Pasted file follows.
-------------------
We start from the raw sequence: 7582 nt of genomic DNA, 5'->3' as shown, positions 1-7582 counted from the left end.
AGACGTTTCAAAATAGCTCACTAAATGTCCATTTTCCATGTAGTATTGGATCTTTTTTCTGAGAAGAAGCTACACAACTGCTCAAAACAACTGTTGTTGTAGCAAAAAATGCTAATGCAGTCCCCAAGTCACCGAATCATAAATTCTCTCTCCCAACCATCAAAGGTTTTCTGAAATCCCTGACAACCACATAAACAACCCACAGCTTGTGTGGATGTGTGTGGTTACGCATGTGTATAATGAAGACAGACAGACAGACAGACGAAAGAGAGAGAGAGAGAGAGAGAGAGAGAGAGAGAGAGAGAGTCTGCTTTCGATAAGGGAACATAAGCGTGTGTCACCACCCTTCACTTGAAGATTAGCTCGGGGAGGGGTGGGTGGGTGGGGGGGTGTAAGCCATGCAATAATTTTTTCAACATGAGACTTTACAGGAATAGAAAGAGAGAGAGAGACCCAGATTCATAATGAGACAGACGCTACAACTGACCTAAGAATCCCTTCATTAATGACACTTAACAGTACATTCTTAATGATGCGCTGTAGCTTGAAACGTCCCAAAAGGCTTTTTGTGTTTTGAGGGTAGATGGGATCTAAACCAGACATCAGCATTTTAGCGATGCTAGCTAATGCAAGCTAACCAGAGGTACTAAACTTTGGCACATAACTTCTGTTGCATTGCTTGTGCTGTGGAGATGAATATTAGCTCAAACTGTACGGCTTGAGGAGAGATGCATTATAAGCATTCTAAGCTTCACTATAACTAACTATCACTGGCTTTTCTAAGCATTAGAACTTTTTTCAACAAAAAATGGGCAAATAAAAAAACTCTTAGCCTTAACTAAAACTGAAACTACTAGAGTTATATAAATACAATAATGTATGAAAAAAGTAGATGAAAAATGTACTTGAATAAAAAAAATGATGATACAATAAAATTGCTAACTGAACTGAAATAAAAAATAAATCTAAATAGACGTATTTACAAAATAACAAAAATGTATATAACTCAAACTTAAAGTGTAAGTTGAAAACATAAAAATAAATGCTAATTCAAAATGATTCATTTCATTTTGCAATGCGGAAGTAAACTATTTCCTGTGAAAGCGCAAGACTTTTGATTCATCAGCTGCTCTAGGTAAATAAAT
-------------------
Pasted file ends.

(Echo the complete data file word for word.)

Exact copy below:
We start from the raw sequence: 7582 nt of genomic DNA, 5'->3' as shown, positions 1-7582 counted from the left end.
AGACGTTTCAAAATAGCTCACTAAATGTCCATTTTCCATGTAGTATTGGATCTTTTTTCTGAGAAGAAGCTACACAACTGCTCAAAACAACTGTTGTTGTAGCAAAAAATGCTAATGCAGTCCCCAAGTCACCGAATCATAAATTCTCTCTCCCAACCATCAAAGGTTTTCTGAAATCCCTGACAACCACATAAACAACCCACAGCTTGTGTGGATGTGTGTGGTTACGCATGTGTATAATGAAGACAGACAGACAGACAGACGAAAGAGAGAGAGAGAGAGAGAGAGAGAGAGAGAGAGAGAGAGTCTGCTTTCGATAAGGGAACATAAGCGTGTGTCACCACCCTTCACTTGAAGATTAGCTCGGGGAGGGGTGGGTGGGTGGGGGGGTGTAAGCCATGCAATAATTTTTTCAACATGAGACTTTACAGGAATAGAAAGAGAGAGAGAGACCCAGATTCATAATGAGACAGACGCTACAACTGACCTAAGAATCCCTTCATTAATGACACTTAACAGTACATTCTTAATGATGCGCTGTAGCTTGAAACGTCCCAAAAGGCTTTTTGTGTTTTGAGGGTAGATGGGATCTAAACCAGACATCAGCATTTTAGCGATGCTAGCTAATGCAAGCTAACCAGAGGTACTAAACTTTGGCACATAACTTCTGTTGCATTGCTTGTGCTGTGGAGATGAATATTAGCTCAAACTGTACGGCTTGAGGAGAGATGCATTATAAGCATTCTAAGCTTCACTATAACTAACTATCACTGGCTTTTCTAAGCATTAGAACTTTTTTCAACAAAAAATGGGCAAATAAAAAAACTCTTAGCCTTAACTAAAACTGAAACTACTAGAGTTATATAAATACAATAATGTATGAAAAAAGTAGATGAAAAATGTACTTGAATAAAAAAAATGATGATACAATAAAATTGCTAACTGAACTGAAATAAAAAATAAATCTAAATAGACGTATTTACAAAATAACAAAAATGTATATAACTCAAACTTAAAGTGTAAGTTGAAAACATAAAAATAAATGCTAATTCAAAATGATTCATTTCATTTTGCAATGCGGAAGTAAACTATTTCCTGTGAAAGCGCAAGACTTTTGATTCATCAGCTGCTCTAGGTAAATAAAT